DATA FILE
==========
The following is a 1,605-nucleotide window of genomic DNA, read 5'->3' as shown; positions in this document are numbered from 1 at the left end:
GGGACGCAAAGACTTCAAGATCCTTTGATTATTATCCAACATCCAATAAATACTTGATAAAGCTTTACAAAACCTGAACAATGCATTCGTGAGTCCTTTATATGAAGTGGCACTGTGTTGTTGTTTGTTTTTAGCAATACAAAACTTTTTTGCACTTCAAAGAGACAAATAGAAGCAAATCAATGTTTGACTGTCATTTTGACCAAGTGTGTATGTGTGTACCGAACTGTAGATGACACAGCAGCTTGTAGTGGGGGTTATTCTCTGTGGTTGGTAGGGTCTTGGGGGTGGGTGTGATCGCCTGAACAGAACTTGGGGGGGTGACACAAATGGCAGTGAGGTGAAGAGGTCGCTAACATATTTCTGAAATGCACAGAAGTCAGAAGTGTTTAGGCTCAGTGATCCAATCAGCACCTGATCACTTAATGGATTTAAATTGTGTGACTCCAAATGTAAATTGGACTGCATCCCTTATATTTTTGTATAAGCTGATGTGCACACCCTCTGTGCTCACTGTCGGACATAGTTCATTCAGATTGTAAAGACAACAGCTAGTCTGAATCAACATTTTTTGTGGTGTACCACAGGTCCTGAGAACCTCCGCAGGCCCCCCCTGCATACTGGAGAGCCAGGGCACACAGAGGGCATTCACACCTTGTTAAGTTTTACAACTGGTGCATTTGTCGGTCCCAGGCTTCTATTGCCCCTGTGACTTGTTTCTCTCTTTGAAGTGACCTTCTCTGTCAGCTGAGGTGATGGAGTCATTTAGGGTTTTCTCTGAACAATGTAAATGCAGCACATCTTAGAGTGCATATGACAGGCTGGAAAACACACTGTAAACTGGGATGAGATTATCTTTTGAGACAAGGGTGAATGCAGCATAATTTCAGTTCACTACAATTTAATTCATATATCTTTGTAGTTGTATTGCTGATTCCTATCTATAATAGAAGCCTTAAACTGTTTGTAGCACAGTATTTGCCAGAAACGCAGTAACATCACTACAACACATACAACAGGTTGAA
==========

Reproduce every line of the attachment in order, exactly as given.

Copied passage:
The following is a 1,605-nucleotide window of genomic DNA, read 5'->3' as shown; positions in this document are numbered from 1 at the left end:
GGGACGCAAAGACTTCAAGATCCTTTGATTATTATCCAACATCCAATAAATACTTGATAAAGCTTTACAAAACCTGAACAATGCATTCGTGAGTCCTTTATATGAAGTGGCACTGTGTTGTTGTTTGTTTTTAGCAATACAAAACTTTTTTGCACTTCAAAGAGACAAATAGAAGCAAATCAATGTTTGACTGTCATTTTGACCAAGTGTGTATGTGTGTACCGAACTGTAGATGACACAGCAGCTTGTAGTGGGGGTTATTCTCTGTGGTTGGTAGGGTCTTGGGGGTGGGTGTGATCGCCTGAACAGAACTTGGGGGGGTGACACAAATGGCAGTGAGGTGAAGAGGTCGCTAACATATTTCTGAAATGCACAGAAGTCAGAAGTGTTTAGGCTCAGTGATCCAATCAGCACCTGATCACTTAATGGATTTAAATTGTGTGACTCCAAATGTAAATTGGACTGCATCCCTTATATTTTTGTATAAGCTGATGTGCACACCCTCTGTGCTCACTGTCGGACATAGTTCATTCAGATTGTAAAGACAACAGCTAGTCTGAATCAACATTTTTTGTGGTGTACCACAGGTCCTGAGAACCTCCGCAGGCCCCCCCTGCATACTGGAGAGCCAGGGCACACAGAGGGCATTCACACCTTGTTAAGTTTTACAACTGGTGCATTTGTCGGTCCCAGGCTTCTATTGCCCCTGTGACTTGTTTCTCTCTTTGAAGTGACCTTCTCTGTCAGCTGAGGTGATGGAGTCATTTAGGGTTTTCTCTGAACAATGTAAATGCAGCACATCTTAGAGTGCATATGACAGGCTGGAAAACACACTGTAAACTGGGATGAGATTATCTTTTGAGACAAGGGTGAATGCAGCATAATTTCAGTTCACTACAATTTAATTCATATATCTTTGTAGTTGTATTGCTGATTCCTATCTATAATAGAAGCCTTAAACTGTTTGTAGCACAGTATTTGCCAGAAACGCAGTAACATCACTACAACACATACAACAGGTTGAA